Sunday, March 6, 2011

The Transfiguration

Fr. Dale Matson
“Six days later Jesus took with Him Peter and James and John his brother, and led them up on a high mountain by themselves. And He was transfigured before them; and His face shone like the sun, and His garments became as white as light.” (Matt. 17:1-2, NASB).

In my sermon preparation this week I struggled with the temptation to use the Epistle lesson from Philippians (3: 7-14). In this passage Paul described his trials in such personal and human terms. He used “I” statements thirteen times in describing his total abandonment of his prior life under the law. He now through faith sought the pearl of great price Jesus Christ, wanting to know Him only.

However, the Old Testament lesson was a parallel account to the Gospel lesson with Moses on Mt. Sinai (Exodus 24:12-18), the Collect was about the Transfiguration and even the Psalm (99) talked about the glory of the Lord and His speaking from the pillar of cloud (v. 7). It is so much easier to understand, identify with and explain the struggles of Paul and even the human moments in the life of Jesus than it is to grasp the Glory and majesty of God in the person of Christ. It is in the moments where the miraculous happens to Christ that He seems so different and unapproachable and we seem so unable to respond or even comprehend. Unlike Moses, His glory was not a reflected radiance.

In the story of the road to Emmaus in Luke (24:13-35) Jesus walked with two of His followers, “but they were kept from recognizing Him” (v. 16). It is only later in the breaking of bread that “…their eyes were opened and they recognized him, and he disappeared from their sight.” (v.35). Jesus Christ is fully human and fully divine. Christ could make himself anonymous and once He allowed his true glory to manifest itself to three of his disciples. John and Peter both later wrote about the Transfiguration. John stated in his Gospel, “And the Word became flesh, and dwelt among us, and we saw His glory, glory as of the only begotten from the Father, full of grace and truth.” (1:14). Peter related the following, “For we did not follow cleverly devised tales when we made known to you the power and coming of our Lord Jesus Christ, but we were eyewitnesses of His majesty. For when He received honor and glory from God the Father, such an utterance as this was made to Him by the Majestic Glory, "This is My beloved Son with whom I am well-pleased"-- and we ourselves heard this utterance made from heaven when we were with Him on the holy Mountain.” (2 Peter 1:16-18).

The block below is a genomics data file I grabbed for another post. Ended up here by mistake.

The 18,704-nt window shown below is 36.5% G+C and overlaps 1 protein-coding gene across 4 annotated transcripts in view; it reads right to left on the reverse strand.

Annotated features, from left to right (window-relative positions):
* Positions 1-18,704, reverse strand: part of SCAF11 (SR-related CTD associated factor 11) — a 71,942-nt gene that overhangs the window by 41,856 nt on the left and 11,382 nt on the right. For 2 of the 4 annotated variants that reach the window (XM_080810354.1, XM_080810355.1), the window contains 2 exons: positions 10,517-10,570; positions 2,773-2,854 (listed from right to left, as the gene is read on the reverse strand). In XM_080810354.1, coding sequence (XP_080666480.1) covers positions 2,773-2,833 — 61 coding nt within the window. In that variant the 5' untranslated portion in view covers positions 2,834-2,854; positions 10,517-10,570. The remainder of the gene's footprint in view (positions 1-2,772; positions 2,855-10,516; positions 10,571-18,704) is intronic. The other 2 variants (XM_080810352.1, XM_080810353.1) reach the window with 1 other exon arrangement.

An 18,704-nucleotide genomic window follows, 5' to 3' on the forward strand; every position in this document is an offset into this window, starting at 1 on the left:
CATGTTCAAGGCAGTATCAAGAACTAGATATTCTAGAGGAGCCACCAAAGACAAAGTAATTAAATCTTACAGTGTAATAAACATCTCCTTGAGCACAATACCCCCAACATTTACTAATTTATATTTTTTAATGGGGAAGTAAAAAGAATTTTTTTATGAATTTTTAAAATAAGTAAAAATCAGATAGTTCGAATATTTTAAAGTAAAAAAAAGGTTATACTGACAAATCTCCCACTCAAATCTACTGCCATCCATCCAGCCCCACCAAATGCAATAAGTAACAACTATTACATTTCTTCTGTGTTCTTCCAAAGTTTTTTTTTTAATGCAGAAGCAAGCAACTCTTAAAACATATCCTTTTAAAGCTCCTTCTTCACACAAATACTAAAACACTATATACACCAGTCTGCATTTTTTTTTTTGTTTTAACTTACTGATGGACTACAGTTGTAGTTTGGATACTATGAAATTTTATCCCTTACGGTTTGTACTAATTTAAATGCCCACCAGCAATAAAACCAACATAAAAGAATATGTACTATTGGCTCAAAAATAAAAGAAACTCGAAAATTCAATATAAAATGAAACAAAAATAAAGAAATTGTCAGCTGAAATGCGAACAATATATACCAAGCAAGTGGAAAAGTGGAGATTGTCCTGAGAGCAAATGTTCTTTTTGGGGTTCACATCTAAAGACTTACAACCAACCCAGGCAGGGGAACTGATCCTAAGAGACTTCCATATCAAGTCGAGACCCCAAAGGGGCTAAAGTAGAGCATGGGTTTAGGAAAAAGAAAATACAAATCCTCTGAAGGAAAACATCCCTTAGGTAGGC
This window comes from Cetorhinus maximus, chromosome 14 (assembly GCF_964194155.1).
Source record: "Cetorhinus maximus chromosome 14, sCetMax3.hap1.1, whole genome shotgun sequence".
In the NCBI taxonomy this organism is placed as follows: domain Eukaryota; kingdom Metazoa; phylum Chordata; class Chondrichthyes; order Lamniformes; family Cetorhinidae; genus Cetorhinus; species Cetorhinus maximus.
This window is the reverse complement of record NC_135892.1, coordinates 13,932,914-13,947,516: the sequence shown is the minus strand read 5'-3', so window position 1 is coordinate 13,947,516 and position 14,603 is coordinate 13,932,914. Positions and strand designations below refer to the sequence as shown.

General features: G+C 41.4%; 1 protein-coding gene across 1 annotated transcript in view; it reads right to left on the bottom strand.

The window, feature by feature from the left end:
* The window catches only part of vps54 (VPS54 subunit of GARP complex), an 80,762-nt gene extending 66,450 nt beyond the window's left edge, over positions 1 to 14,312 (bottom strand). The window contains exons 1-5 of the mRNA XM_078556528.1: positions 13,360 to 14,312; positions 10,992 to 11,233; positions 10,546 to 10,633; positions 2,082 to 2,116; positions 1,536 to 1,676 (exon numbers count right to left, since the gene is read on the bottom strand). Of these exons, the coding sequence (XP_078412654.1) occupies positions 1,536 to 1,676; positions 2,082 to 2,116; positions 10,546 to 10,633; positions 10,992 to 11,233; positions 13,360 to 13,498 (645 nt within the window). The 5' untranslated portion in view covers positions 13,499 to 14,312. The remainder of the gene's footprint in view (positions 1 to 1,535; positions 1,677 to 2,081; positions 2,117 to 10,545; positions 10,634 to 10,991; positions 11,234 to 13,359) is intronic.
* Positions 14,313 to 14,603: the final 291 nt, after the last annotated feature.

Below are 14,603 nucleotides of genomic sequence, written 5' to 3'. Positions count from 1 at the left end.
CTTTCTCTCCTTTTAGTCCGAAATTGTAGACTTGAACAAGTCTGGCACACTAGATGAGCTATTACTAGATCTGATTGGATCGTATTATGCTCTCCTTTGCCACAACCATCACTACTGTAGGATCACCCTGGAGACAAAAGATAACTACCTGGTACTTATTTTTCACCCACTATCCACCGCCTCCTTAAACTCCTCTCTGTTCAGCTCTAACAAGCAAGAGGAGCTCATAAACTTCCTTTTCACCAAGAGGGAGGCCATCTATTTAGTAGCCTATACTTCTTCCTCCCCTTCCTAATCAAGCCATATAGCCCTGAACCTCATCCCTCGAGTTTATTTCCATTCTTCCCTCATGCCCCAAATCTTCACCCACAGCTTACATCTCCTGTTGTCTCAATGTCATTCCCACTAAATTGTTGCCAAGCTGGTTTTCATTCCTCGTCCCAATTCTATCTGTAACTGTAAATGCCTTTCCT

In the book of Revelation St. John described another encounter with the Glorified Christ. “His head and His hair were white like white wool, like snow; and His eyes were like a flame of fire. His feet were like burnished bronze, when it has been made to glow in a furnace, and His voice was like the sound of many waters. In His right hand He held seven stars, and out of His mouth came a sharp two-edged sword; and His face was like the sun shining in its strength. When I saw Him, I fell at His feet like a dead man And He placed His right hand on me, saying, "Do not be afraid; I am the first and the last, and the living One; and I was dead, and behold, I am alive forevermore.” (Rev. 14-18a).

He is not only the friend we have in Jesus whom we love. He is the eternal glorious God who is awful in His majesty and we fall on our faces in fear. He is so much more than we can ever imagine. Someday He will allow us also to see Him as He is in the fullness of His glory. May His holy name be forever praised. Amen

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